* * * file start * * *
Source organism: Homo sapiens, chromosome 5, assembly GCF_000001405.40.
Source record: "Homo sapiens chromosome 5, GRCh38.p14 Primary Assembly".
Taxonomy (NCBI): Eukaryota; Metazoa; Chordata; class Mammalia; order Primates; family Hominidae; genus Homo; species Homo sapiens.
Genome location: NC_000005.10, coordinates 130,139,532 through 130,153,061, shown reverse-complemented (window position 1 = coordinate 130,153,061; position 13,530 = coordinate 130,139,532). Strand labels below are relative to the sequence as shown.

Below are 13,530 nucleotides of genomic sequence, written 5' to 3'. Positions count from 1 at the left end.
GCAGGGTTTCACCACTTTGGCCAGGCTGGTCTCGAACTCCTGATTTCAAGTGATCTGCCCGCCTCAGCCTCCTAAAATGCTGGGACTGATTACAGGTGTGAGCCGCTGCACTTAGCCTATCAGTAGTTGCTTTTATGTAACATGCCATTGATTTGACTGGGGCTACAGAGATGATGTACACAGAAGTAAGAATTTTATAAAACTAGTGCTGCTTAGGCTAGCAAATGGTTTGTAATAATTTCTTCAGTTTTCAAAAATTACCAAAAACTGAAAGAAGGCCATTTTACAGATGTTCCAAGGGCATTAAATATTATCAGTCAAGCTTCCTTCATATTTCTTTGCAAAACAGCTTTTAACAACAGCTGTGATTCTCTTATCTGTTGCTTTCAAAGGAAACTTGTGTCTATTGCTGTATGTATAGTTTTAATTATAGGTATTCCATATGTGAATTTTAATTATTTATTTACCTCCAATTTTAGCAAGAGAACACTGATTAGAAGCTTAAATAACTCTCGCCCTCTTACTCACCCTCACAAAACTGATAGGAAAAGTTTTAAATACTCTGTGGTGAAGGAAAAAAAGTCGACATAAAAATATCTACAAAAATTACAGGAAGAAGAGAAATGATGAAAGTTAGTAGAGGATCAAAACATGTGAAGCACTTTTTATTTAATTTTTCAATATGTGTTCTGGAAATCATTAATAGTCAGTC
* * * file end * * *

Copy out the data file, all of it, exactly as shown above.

Source organism: Homo sapiens, chromosome 5, assembly GCF_000001405.40.
Source record: "Homo sapiens chromosome 5, GRCh38.p14 Primary Assembly".
Taxonomy (NCBI): Eukaryota; Metazoa; Chordata; class Mammalia; order Primates; family Hominidae; genus Homo; species Homo sapiens.
Genome location: NC_000005.10, coordinates 130,139,532 through 130,153,061, shown reverse-complemented (window position 1 = coordinate 130,153,061; position 13,530 = coordinate 130,139,532). Strand labels below are relative to the sequence as shown.

Below are 13,530 nucleotides of genomic sequence, written 5' to 3'. Positions count from 1 at the left end.
GCAGGGTTTCACCACTTTGGCCAGGCTGGTCTCGAACTCCTGATTTCAAGTGATCTGCCCGCCTCAGCCTCCTAAAATGCTGGGACTGATTACAGGTGTGAGCCGCTGCACTTAGCCTATCAGTAGTTGCTTTTATGTAACATGCCATTGATTTGACTGGGGCTACAGAGATGATGTACACAGAAGTAAGAATTTTATAAAACTAGTGCTGCTTAGGCTAGCAAATGGTTTGTAATAATTTCTTCAGTTTTCAAAAATTACCAAAAACTGAAAGAAGGCCATTTTACAGATGTTCCAAGGGCATTAAATATTATCAGTCAAGCTTCCTTCATATTTCTTTGCAAAACAGCTTTTAACAACAGCTGTGATTCTCTTATCTGTTGCTTTCAAAGGAAACTTGTGTCTATTGCTGTATGTATAGTTTTAATTATAGGTATTCCATATGTGAATTTTAATTATTTATTTACCTCCAATTTTAGCAAGAGAACACTGATTAGAAGCTTAAATAACTCTCGCCCTCTTACTCACCCTCACAAAACTGATAGGAAAAGTTTTAAATACTCTGTGGTGAAGGAAAAAAAGTCGACATAAAAATATCTACAAAAATTACAGGAAGAAGAGAAATGATGAAAGTTAGTAGAGGATCAAAACATGTGAAGCACTTTTTATTTAATTTTTCAATATGTGTTCTGGAAATCATTAATAGTCAGTC